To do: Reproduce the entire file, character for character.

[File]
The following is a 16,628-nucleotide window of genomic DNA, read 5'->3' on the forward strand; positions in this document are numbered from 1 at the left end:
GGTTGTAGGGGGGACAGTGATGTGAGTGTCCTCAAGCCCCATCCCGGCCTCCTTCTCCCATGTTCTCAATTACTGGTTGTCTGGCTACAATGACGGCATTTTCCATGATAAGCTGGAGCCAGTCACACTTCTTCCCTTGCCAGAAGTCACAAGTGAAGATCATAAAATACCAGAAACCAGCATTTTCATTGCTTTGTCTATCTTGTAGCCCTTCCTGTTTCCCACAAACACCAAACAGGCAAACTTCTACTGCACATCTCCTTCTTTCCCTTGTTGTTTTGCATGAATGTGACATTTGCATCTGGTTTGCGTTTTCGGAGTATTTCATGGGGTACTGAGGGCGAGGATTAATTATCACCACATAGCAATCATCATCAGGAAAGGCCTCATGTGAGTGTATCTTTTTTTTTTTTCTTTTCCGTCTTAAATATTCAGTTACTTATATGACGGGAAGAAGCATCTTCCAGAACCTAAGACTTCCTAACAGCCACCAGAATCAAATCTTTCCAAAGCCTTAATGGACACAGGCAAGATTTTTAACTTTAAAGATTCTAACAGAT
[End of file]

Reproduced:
The following is a 16,628-nucleotide window of genomic DNA, read 5'->3' on the forward strand; positions in this document are numbered from 1 at the left end:
GGTTGTAGGGGGGACAGTGATGTGAGTGTCCTCAAGCCCCATCCCGGCCTCCTTCTCCCATGTTCTCAATTACTGGTTGTCTGGCTACAATGACGGCATTTTCCATGATAAGCTGGAGCCAGTCACACTTCTTCCCTTGCCAGAAGTCACAAGTGAAGATCATAAAATACCAGAAACCAGCATTTTCATTGCTTTGTCTATCTTGTAGCCCTTCCTGTTTCCCACAAACACCAAACAGGCAAACTTCTACTGCACATCTCCTTCTTTCCCTTGTTGTTTTGCATGAATGTGACATTTGCATCTGGTTTGCGTTTTCGGAGTATTTCATGGGGTACTGAGGGCGAGGATTAATTATCACCACATAGCAATCATCATCAGGAAAGGCCTCATGTGAGTGTATCTTTTTTTTTTTTCTTTTCCGTCTTAAATATTCAGTTACTTATATGACGGGAAGAAGCATCTTCCAGAACCTAAGACTTCCTAACAGCCACCAGAATCAAATCTTTCCAAAGCCTTAATGGACACAGGCAAGATTTTTAACTTTAAAGATTCTAACAGAT